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Misconduct during a disciplinary hearing – what now?

Misconduct during a disciplinary hearing – what now?

Can an employee be dismissed for serious misconduct committed during a disciplinary hearing?

A case study:

The Labour Appeal Court (LAC) in the case of Ekurhuleni Metropolitan Municipality v South African Municipal Workers Union and Others recently decided the former issue but refrained from making a finding on the issue.

The employee, Skhosana, in the case had been charged with misconduct and was required to attend a disciplinary hearing along with 6 other co-accused employees. Violence broke out at the hearing, during which the chairman was assaulted. The hearing was therefore abandoned. In response, and without subjecting the employees to a further disciplinary enquiry for their subsequent misconduct, the employer summarily dismissed all 7 employees.

Skhosana then referred an unfair dismissal dispute to the Bargaining Council. At the arbitration it transpired that Skhosana had not physically assaulted the chairman but stood in front of the doorway, preventing anyone to exit, and shouted “hit him, hit him”, thereby making common cause with the assault and the disruption of the hearing. The arbitrator accordingly found that her dismissal was substantively fair. On appeal, the LAC endorsed the arbitrator’s finding, holding that “the decision reached on the substantive fairness leg is supported by witnesses….”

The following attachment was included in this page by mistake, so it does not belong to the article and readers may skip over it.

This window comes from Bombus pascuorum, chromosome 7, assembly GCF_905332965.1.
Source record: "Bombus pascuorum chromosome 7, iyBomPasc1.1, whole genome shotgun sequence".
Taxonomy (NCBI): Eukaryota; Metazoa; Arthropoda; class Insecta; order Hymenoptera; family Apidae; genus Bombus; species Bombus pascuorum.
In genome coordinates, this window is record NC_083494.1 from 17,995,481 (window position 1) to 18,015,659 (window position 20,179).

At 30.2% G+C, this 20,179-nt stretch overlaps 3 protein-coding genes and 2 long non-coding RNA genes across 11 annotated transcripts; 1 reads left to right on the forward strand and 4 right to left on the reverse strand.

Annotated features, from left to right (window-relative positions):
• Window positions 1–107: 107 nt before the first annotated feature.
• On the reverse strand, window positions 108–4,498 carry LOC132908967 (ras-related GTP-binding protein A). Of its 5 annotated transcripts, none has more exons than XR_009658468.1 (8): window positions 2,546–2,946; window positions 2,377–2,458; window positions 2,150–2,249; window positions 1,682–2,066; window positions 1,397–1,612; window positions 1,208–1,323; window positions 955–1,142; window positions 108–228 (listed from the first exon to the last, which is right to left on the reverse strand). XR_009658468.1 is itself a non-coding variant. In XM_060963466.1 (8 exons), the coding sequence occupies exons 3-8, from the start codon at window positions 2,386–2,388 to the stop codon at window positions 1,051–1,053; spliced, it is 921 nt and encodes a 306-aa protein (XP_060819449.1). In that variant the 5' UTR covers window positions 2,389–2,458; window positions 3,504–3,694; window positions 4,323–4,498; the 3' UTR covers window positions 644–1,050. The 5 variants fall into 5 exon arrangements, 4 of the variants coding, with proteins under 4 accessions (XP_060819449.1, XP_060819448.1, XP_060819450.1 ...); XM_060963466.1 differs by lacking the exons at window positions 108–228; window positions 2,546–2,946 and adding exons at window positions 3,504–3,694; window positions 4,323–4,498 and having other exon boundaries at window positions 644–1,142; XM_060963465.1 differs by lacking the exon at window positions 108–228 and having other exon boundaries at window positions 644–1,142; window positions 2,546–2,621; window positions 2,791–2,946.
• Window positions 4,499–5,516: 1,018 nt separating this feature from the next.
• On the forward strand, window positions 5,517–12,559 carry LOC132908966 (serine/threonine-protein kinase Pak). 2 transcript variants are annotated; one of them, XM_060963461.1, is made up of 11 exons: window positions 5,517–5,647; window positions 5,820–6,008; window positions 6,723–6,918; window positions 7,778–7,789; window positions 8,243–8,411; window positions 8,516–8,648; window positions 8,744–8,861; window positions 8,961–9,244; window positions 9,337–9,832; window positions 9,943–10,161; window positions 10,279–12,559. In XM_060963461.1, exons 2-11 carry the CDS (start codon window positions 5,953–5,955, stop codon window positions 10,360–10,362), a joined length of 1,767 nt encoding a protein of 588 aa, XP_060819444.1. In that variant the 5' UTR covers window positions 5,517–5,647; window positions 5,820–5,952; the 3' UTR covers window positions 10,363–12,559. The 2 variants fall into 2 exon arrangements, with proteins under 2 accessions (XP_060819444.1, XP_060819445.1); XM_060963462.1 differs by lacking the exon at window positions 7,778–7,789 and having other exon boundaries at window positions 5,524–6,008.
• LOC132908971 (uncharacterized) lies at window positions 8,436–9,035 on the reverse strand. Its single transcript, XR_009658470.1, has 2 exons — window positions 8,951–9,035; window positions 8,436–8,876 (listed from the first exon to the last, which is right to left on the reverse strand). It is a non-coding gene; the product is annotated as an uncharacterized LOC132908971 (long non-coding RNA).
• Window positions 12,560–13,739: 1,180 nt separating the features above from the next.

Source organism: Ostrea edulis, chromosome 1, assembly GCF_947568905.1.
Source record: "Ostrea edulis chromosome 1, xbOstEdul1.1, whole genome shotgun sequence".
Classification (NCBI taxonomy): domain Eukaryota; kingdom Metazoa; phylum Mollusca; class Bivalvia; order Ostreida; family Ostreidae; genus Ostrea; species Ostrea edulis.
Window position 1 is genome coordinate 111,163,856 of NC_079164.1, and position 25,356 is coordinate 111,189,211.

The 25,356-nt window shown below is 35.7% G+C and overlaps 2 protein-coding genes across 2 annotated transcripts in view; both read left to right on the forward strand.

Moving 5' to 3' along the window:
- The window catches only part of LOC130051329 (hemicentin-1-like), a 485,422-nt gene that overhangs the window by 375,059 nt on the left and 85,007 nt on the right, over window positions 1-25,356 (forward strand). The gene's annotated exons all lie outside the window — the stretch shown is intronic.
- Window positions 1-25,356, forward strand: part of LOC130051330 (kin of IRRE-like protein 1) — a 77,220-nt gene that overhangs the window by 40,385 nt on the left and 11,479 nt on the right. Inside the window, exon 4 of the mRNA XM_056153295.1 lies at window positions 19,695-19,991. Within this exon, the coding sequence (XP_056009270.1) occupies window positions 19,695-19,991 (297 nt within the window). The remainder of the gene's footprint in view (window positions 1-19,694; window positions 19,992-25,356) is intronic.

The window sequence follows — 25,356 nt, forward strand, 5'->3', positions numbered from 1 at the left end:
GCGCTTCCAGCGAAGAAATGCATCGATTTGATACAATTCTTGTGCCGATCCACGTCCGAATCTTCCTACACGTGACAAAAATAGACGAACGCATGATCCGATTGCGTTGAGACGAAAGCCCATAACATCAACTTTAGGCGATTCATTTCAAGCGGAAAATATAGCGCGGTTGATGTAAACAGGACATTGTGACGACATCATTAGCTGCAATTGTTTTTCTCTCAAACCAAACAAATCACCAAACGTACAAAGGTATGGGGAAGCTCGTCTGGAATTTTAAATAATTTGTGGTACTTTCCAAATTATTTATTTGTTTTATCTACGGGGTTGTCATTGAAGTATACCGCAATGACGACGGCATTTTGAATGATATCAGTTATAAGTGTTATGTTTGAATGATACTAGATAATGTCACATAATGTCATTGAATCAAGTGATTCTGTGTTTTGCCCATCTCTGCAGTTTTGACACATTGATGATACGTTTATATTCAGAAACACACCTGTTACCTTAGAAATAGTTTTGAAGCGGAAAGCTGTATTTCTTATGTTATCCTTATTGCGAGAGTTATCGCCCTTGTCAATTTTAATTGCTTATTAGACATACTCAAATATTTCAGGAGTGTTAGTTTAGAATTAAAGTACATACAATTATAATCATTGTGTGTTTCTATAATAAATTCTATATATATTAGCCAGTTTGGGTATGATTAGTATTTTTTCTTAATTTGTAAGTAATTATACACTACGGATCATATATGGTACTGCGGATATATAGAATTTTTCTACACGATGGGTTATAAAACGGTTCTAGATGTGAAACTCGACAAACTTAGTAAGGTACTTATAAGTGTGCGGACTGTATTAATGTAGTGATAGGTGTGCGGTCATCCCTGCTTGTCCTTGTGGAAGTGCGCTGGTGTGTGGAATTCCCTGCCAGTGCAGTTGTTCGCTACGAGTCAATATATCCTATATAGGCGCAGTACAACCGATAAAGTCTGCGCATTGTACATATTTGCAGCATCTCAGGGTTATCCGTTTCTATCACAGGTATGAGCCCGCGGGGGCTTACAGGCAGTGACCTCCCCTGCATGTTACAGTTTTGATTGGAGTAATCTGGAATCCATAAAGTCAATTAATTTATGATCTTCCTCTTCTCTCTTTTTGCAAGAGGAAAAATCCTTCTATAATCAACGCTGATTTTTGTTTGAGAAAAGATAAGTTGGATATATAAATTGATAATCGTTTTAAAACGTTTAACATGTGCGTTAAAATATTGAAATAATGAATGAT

Regarding procedural fairness, the arbitrator found that the dismissal was procedurally unfair since the employer had not followed any procedure in dismissing Skhosana. The LAC refused to consider the arbitrator’s finding on procedural fairness because the employer had not filed a cross-appeal on this issue.

The arbitrator’s finding on the issue of substantive fairness is unassailable. The arbitrator erred on the issue of procedural fairness as he failed to consider paragraph 4 of Schedule 8 to the Labour Relations Act (LRA) which provides that “in exceptional circumstances, if the employer cannot reasonably be expected to comply with the guidelines in respect of a fair procedure, the employer may dispense with pre-dismissal procedures.” The employer could not reasonably be expected to provide the employee with a further hearing in light of the fact that the employee was involved in the assault of the chairman at the previous hearing.

The significance of this case is that it provides authority for the proposition that an employee may be dismissed for serious misconduct which he or she commits at a disciplinary enquiry.

ABOUT THE AUTHOR

Andile Khumalo obtained his LLB degree and LLM degree in Labour Studies from the University of KwaZulu-Natal. He received his LLM degree cum laude and was awarded the Best Labour Law Masters Student of 2016 – Award by the South African Society for Labour Lawyers (SASLAW). Before joining SEESA, Andile worked as a candidate attorney at Cliffe Dekker Hofmeyer (Sandton) and at Eversheds-Sutherland (KZN). He is currently a SEESA Labour Legal Advisor at our Durban office.

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